In light of the emergencies at the Fukushima I and II power plants in Japan, we’re going to talk about nuclear power plants for a while. Nuclear power is not super-complicated: there is nuclear fuel, for example either UOX or MOX pellets (uranium oxide or mixed uranium and plutonium oxides in this case), which are packed into zircaloy ceramic rods. The job of the rods is to get hot. This is just like in a fossil fuel power plant, when it’s the coal or oil’s job to get hot.
The fuel rods are surrounded by water, which gets hot, boils, and carries the heat away. In the picture above, the red line is the heat generation profile in the rods: they generate the most heat at their center. Think of the heat as a thing that is generated there, diffuses through the solid rod to the outside, transfers to the cooling water, and exits with the water as it boils and becomes steam.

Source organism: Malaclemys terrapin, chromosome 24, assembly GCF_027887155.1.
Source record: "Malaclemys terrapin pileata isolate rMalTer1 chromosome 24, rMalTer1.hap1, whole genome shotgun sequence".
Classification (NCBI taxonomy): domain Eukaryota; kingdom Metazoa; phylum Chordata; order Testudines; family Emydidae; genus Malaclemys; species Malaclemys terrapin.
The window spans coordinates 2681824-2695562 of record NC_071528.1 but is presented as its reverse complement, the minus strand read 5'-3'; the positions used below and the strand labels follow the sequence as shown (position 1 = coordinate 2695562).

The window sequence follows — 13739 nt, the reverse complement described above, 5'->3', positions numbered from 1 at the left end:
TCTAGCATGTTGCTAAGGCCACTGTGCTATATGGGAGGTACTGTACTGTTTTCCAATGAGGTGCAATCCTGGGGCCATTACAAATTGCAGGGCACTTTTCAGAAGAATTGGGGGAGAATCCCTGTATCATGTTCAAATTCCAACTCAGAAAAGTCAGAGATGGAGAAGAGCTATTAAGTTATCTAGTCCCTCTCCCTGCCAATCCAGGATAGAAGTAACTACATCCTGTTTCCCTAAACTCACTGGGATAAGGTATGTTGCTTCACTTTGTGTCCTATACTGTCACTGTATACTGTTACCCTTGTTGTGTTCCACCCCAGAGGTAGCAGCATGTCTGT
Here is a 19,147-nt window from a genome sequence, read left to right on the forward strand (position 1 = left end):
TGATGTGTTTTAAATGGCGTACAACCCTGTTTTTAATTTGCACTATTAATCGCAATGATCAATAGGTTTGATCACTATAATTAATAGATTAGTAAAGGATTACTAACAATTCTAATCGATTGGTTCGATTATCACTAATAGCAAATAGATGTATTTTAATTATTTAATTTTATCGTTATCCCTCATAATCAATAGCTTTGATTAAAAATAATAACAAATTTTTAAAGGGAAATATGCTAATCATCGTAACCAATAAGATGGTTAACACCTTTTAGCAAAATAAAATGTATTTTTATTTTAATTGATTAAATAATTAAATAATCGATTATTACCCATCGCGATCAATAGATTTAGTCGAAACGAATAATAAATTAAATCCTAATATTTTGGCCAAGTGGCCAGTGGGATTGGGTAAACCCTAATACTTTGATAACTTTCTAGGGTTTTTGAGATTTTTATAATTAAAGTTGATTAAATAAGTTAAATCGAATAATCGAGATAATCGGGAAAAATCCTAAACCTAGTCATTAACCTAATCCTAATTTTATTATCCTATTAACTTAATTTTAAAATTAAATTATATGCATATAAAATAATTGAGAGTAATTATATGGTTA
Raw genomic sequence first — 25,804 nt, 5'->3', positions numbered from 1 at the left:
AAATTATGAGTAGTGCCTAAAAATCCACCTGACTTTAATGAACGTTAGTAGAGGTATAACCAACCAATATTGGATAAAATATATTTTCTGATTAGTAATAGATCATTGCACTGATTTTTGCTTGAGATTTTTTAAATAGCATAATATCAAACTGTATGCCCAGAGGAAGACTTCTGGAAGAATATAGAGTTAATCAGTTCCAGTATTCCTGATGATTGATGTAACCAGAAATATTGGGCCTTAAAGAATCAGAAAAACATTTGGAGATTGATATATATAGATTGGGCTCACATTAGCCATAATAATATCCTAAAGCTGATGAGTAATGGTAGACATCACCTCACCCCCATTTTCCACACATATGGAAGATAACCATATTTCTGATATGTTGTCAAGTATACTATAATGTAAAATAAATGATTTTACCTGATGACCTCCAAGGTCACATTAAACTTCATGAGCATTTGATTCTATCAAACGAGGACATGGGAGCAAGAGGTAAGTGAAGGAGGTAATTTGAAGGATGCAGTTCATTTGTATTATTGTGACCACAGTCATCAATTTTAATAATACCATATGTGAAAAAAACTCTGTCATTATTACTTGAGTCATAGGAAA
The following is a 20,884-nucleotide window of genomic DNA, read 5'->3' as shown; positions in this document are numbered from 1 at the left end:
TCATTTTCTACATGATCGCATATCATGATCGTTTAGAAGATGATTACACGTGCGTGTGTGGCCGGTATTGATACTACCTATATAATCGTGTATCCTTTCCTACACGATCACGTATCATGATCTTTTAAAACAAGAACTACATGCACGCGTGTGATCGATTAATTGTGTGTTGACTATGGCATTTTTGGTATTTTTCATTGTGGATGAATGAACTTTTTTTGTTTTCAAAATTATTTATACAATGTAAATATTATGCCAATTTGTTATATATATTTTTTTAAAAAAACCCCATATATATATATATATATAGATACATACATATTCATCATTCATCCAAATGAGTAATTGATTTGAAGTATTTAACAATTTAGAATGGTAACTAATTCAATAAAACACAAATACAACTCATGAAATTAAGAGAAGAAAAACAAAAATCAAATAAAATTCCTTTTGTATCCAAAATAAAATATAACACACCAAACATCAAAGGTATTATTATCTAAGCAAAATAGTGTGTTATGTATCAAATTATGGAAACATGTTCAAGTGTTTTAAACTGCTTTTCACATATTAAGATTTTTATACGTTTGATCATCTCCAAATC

If there is an interruption in this heat transfer path, then heat will begin to build up. Think of it as a heat traffic jam. If the heat begins to collect in one spot, the temperature there will rise. The zircaloy and nuclear fuel pellets are ceramics and have extremely high melting points. However, if you get a big enough heat traffic jam, they will eventually melt. That’s called a meltdown.